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04.30.13 - DATspace: Art of Creation

Physics major Cole Roberts creates innovation.


It might not be immediately obvious to the uninitiated but play-doh, electronic music, mini terrariums, crocheting and soldering do have something in common. To the founders of DATspace, all are pathways to creativity and innovation.

DATspace – Design, Art and Technology – is as much concept as location. Influenced by the Makerspace movement and founded as an undergraduate organization, DATspace is now supported by the Calit2/UROP Multidisciplinary Design Program.

The goal is to provide undergraduates with a relaxing, stress-free venue and the necessary materials for letting their imaginations run wild. The result, organizers say, is the creation and implementation of innovative ideas.

“Our belief is that interdisciplinary collaboration and innovation happen when people produce prototypes in a social setting,” according to the project’s description on the MDP website.

Left: an electronic bicycle. Right: LED geometry. Organization founder Vahan Hartooni
says this is the first quarter the workshops have been held at Calit2 and "it has been a wonderful venue.
The support we've received from the Calit2 staff has been phenomenal."

Workshops have included sewing, building Arduinos, creating electronic music, embroidering, brewing espresso and engineering play-doh circuits. Earlier this month, the group hosted a free-form soldering workshop in the Calit2 Building’s MDP lab. About a dozen students constructed art ranging from metallic robots to LED geometrics, and from a “capacitor-man” to an electronic bicycle.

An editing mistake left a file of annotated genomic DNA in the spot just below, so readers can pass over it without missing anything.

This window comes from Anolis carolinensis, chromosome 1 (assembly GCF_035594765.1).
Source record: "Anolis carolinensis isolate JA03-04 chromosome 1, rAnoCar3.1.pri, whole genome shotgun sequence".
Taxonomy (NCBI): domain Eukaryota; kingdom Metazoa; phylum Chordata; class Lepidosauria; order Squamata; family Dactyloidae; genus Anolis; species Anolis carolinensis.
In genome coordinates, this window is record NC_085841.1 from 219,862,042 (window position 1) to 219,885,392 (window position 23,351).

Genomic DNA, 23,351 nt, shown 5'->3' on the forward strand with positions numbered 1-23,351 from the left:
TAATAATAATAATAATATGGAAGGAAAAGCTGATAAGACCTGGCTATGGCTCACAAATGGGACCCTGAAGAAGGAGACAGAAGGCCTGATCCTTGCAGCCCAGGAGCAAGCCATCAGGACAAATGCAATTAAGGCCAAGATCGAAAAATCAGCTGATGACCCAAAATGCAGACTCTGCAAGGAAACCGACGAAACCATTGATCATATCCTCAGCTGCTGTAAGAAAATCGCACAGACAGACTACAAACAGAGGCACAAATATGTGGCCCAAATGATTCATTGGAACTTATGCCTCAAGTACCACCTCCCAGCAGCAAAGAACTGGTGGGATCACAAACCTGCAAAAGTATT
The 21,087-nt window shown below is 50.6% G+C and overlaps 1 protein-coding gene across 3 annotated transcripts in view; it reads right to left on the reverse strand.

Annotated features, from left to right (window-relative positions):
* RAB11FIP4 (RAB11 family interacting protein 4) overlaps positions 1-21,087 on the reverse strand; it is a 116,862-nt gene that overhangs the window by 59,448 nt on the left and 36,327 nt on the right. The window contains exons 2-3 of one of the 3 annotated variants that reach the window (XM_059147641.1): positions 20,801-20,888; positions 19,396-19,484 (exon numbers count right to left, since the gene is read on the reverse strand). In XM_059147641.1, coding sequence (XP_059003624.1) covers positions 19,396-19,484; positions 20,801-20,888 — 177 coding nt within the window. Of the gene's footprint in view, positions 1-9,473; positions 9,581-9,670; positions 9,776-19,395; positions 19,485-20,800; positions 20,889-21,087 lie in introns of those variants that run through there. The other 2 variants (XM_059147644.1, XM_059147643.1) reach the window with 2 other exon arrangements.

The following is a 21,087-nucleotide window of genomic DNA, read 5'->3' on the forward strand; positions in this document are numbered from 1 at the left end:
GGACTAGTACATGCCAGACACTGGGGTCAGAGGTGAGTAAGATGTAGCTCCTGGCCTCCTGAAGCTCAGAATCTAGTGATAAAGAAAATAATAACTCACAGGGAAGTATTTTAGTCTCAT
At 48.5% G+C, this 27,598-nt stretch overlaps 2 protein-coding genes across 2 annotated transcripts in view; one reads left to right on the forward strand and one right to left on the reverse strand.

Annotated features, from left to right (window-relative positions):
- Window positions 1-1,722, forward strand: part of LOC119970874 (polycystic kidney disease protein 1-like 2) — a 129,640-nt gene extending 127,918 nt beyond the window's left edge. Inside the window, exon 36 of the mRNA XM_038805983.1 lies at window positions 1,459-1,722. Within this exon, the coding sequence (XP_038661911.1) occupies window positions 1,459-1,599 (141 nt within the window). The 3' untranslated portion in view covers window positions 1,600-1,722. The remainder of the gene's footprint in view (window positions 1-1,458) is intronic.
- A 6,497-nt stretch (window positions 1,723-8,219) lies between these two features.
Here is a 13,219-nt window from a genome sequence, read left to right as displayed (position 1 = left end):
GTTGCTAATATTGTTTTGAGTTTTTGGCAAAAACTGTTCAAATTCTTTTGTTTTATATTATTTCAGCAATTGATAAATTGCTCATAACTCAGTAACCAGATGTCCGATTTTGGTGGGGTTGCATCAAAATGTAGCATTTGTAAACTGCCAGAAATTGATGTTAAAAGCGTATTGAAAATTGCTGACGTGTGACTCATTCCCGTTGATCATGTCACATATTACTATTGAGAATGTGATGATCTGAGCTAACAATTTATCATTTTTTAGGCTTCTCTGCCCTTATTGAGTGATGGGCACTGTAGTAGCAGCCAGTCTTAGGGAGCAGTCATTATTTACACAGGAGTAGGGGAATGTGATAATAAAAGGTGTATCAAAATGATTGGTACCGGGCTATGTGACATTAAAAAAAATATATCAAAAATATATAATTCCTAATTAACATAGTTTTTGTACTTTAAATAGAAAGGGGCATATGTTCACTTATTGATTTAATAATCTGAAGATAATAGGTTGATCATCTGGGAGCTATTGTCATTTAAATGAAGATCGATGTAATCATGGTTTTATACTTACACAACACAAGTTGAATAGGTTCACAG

Information and computer sciences majors Amy Lim (left) and Daniel Hirsch
participate in the fun. (Photos: Vahan Hartooni and Ivan Check.)

Computer science and engineering student Vahan Hartooni, one of the club’s founders (the others are Nicholas LaJeuness, Rachel Rose Ulgado and Ivan Check), organizes many of the workshops. “I put in the time and effort because I’m passionate about facilitating the need for individuals to be more expressive and creative with technology,” he says. “What I always enjoy seeing at the end of every workshop is … unexpected creations.”

Xbee radio modules are the focus of the next workshop, scheduled 5-8 p.m. Thursday, May 9, in the MDP lab. All undergraduates are welcome.

-- Anna Lynn Spitzer